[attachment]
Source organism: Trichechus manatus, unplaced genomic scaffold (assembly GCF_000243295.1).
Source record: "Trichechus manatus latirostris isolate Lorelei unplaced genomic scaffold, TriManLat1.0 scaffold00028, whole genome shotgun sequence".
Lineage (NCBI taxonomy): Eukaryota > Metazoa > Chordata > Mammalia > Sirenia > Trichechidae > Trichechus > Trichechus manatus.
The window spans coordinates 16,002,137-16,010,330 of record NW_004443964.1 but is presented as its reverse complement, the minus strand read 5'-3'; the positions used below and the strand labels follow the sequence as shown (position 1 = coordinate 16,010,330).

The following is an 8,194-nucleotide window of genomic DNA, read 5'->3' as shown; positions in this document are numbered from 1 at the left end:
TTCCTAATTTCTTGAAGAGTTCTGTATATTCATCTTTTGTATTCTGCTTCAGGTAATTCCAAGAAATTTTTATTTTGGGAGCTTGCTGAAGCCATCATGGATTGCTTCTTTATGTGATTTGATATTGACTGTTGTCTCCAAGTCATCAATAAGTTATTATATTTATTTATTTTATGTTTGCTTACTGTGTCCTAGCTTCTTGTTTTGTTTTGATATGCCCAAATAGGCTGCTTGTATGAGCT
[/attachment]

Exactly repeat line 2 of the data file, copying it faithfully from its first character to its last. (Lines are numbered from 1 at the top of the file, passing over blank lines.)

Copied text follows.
Source record: "Trichechus manatus latirostris isolate Lorelei unplaced genomic scaffold, TriManLat1.0 scaffold00028, whole genome shotgun sequence".